James Madison University

first graduates logo About this series: This is the second installment in a series of features celebrating the first graduating class of the JMU Department of Engineering. When JMU started the school four years ago, it set out to develop a program unlike any other. Through this series, you will see how the students and faculty have done just that, concentrating their efforts on teaching and learning the four pillars of sustainability that future engineers must embrace, not only to succeed in their profession, but to make meaningful contributions in the communities they choose to work in. The series will continue each week through May, when graduates of the JMU Department of Engineering take part in the spring commencement ceremony for the first time.

 

Striebig Sees Need For More, Better Undergraduate Engineering Education

The Shenandoah Valley is a beautiful place to live and much closer to his native Pennsylvania than Spokane, Wash., where he taught at Gonzaga University before joining the JMU Department of Engineering four years ago.

But it was the opportunity to teach in an engineering program committed to undergraduate education that clinched Dr. Brad Striebig's decision to come to Harrisonburg. Striebig, an associate professor of engineering, said the JMU program is well-positioned to address a pair of crucial needs: A dearth of public universities with engineering programs devoted to undergraduate education and a lack of strong engineering educators.

PHOTO: Dr. Stribig writes on white board in classroom."If you look across the country, I would challenge you to find more than a half dozen public universities that would say they have a focus on undergraduate engineering education," said Striebig, who comes from a family of educators. "I can think of a couple. If somebody can think of more than six, I would be really interested in hearing who those other schools are."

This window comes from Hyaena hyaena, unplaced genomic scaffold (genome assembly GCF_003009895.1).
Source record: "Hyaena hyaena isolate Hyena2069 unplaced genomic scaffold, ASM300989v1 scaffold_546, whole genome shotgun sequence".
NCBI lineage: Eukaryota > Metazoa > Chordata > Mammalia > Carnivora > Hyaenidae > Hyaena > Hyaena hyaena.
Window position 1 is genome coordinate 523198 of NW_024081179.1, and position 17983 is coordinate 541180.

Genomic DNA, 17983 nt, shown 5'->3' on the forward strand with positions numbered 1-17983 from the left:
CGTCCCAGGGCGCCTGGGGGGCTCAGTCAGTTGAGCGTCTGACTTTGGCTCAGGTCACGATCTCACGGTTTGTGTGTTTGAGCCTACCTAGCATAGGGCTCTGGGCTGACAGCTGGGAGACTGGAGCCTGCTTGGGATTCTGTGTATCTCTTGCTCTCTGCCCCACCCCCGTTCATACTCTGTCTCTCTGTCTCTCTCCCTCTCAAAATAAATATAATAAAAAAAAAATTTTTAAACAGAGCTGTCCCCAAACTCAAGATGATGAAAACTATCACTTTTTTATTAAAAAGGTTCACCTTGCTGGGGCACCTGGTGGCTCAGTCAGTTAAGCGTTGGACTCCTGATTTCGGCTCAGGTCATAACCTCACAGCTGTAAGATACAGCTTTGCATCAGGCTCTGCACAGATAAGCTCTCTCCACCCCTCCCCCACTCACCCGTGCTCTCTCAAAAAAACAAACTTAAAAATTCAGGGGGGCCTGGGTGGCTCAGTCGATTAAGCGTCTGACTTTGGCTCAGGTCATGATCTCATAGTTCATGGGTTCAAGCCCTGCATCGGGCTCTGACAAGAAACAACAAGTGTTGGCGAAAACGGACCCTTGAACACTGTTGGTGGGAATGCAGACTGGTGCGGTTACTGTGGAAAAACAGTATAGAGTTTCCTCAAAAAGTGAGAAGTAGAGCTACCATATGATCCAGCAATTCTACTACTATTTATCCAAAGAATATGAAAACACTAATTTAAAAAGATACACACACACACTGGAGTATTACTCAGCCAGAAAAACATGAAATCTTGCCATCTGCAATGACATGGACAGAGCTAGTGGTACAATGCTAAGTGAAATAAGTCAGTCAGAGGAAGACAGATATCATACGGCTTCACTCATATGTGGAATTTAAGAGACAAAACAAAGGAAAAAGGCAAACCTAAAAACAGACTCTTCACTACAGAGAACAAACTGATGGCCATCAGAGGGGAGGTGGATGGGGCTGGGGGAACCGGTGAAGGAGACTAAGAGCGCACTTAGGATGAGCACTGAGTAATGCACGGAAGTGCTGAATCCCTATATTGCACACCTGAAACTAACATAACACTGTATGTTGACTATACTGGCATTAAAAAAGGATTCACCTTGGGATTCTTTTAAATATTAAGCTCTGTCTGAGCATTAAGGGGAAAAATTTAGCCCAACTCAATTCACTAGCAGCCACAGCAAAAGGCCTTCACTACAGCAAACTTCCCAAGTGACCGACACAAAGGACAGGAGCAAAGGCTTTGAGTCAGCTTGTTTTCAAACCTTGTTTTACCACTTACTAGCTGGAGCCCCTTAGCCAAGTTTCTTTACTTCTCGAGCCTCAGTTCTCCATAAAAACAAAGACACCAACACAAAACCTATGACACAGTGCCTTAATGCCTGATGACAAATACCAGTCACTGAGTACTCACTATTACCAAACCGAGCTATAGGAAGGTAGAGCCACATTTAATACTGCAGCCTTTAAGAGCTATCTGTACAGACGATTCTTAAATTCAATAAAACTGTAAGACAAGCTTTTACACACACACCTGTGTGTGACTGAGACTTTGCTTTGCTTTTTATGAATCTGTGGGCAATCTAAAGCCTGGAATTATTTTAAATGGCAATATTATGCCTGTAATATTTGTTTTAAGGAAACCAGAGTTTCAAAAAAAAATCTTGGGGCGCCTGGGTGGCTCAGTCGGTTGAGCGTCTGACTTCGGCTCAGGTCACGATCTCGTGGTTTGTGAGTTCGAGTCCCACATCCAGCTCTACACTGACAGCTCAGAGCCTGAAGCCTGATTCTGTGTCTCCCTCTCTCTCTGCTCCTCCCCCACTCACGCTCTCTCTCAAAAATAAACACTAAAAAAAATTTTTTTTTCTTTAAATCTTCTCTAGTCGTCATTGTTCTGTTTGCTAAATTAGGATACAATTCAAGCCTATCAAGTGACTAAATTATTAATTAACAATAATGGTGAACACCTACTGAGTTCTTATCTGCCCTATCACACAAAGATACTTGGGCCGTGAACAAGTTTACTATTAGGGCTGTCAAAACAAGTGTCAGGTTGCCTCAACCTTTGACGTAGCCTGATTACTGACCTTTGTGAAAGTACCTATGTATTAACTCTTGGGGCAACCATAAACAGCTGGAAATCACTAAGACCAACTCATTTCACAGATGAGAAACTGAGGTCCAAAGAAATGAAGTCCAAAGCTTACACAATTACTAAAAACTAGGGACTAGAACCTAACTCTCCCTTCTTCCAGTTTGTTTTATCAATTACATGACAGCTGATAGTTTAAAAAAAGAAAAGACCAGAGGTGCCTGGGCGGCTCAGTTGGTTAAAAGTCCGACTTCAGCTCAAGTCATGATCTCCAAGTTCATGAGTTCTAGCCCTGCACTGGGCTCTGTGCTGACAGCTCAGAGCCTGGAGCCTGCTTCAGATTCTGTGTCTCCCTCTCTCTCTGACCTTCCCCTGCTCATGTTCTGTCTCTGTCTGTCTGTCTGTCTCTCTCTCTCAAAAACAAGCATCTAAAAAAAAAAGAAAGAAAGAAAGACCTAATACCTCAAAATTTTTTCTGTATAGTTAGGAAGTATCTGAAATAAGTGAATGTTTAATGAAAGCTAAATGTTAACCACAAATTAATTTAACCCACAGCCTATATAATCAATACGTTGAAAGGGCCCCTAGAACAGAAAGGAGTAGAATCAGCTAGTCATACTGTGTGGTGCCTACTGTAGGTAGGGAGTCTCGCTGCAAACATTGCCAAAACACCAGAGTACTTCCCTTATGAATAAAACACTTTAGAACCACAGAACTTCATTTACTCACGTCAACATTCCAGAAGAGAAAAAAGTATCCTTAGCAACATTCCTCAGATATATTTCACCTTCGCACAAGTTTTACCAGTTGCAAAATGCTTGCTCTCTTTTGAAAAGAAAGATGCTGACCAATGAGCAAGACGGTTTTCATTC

Striebig also sees shortcomings in the teaching that takes place in undergraduate engineering programs. If you look at the vast numbers of engineers who come out with the undergraduate degrees, the people teaching them are not recognized for being good teachers, he said. "To me, this is a gaping hole in our undergraduate programs throughout the country and that has long-term consequences about what we're capable of as a country."

While there are places where undergraduate engineering education is strong, many of them are private and come with too high a price tag for too many students, Striebig said. That has opened the door for the JMU Department of Engineering to become a model of how to provide strong undergraduate engineering education at a public institution.

PHOTO: Dr. Stribig lectures in front of the classroom.Striebig has been involved in engineering education since earning his doctorate in environmental engineering from Pennsylvania State University in 1996. At Gonzaga, he was an associate professor of civil engineering and founded and advised the Gonzaga Engineers Without Borders Chapter. He also developed and continues to direct the WATER (Water for Africa, Technology, Education and Reciprocity) Study Abroad Program, a program promoting education in sustainable development between JMU, Gonzaga University and the Songhai Center in Benin, West Africa. Striebig looks forward to returning to Benin in the future with another group of JMU students to work on projects that address water quality and health issues.

Because students learn in different ways, Striebig said he uses a variety of teaching styles. The one that seems most effective is hands-on, project-based learning. "I try to make as much of the class about actually doing things as possible," he said, "also keeping in mind the balance of trying to cover the material that will go through for accreditation or the FE (fundamentals of engineering) Exam that students need to learn."

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